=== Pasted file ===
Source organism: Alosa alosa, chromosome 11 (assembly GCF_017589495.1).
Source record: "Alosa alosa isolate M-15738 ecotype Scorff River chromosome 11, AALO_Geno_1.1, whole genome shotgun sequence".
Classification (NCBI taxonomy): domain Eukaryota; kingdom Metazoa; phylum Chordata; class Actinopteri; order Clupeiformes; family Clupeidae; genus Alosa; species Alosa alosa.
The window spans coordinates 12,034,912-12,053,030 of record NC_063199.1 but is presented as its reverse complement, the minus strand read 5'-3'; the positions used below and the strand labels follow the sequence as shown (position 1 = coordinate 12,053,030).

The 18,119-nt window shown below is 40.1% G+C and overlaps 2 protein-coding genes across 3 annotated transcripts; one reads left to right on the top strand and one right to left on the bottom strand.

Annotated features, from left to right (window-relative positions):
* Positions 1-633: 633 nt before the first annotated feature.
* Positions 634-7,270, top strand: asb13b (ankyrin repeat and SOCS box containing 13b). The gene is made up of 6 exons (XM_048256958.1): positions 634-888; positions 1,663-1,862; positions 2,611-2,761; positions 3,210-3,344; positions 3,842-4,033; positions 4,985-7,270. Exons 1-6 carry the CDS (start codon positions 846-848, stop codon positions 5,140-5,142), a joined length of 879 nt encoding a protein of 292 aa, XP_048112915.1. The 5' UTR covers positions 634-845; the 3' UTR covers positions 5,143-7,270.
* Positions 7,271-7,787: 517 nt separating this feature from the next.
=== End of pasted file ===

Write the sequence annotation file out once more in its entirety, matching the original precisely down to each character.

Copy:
Source organism: Alosa alosa, chromosome 11 (assembly GCF_017589495.1).
Source record: "Alosa alosa isolate M-15738 ecotype Scorff River chromosome 11, AALO_Geno_1.1, whole genome shotgun sequence".
Classification (NCBI taxonomy): domain Eukaryota; kingdom Metazoa; phylum Chordata; class Actinopteri; order Clupeiformes; family Clupeidae; genus Alosa; species Alosa alosa.
The window spans coordinates 12,034,912-12,053,030 of record NC_063199.1 but is presented as its reverse complement, the minus strand read 5'-3'; the positions used below and the strand labels follow the sequence as shown (position 1 = coordinate 12,053,030).

The 18,119-nt window shown below is 40.1% G+C and overlaps 2 protein-coding genes across 3 annotated transcripts; one reads left to right on the top strand and one right to left on the bottom strand.

Annotated features, from left to right (window-relative positions):
* Positions 1-633: 633 nt before the first annotated feature.
* Positions 634-7,270, top strand: asb13b (ankyrin repeat and SOCS box containing 13b). The gene is made up of 6 exons (XM_048256958.1): positions 634-888; positions 1,663-1,862; positions 2,611-2,761; positions 3,210-3,344; positions 3,842-4,033; positions 4,985-7,270. Exons 1-6 carry the CDS (start codon positions 846-848, stop codon positions 5,140-5,142), a joined length of 879 nt encoding a protein of 292 aa, XP_048112915.1. The 5' UTR covers positions 634-845; the 3' UTR covers positions 5,143-7,270.
* Positions 7,271-7,787: 517 nt separating this feature from the next.